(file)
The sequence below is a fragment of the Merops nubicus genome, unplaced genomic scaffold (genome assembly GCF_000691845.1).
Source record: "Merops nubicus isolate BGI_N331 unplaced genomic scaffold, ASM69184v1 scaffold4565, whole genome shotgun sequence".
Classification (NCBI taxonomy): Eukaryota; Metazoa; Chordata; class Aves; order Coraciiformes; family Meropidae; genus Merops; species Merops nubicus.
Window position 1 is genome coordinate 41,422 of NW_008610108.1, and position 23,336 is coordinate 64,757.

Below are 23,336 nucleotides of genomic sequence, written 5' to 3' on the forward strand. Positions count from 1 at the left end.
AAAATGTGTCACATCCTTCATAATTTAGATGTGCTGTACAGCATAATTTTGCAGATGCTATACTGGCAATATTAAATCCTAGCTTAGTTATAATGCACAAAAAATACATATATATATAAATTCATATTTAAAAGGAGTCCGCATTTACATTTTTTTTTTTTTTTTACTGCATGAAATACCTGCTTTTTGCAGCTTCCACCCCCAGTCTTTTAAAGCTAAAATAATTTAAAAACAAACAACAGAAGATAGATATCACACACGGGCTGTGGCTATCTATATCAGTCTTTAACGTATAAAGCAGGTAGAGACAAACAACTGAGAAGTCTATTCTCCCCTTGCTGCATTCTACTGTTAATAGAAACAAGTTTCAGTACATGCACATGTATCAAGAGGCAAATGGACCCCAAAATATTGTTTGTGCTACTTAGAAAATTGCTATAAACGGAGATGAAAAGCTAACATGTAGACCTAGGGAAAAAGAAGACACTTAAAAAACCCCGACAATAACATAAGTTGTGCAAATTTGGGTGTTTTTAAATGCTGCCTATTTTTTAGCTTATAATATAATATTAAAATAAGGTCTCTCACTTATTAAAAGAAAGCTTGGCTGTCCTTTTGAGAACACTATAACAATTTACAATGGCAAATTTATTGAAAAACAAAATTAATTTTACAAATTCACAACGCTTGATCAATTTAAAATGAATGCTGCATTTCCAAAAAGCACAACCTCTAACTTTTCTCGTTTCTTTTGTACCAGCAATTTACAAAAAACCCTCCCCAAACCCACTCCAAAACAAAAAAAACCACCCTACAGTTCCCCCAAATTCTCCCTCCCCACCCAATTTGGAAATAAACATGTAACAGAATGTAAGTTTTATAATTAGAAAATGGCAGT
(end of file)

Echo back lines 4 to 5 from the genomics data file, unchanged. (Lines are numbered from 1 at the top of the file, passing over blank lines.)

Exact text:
Window position 1 is genome coordinate 41,422 of NW_008610108.1, and position 23,336 is coordinate 64,757.

Below are 23,336 nucleotides of genomic sequence, written 5' to 3' on the forward strand. Positions count from 1 at the left end.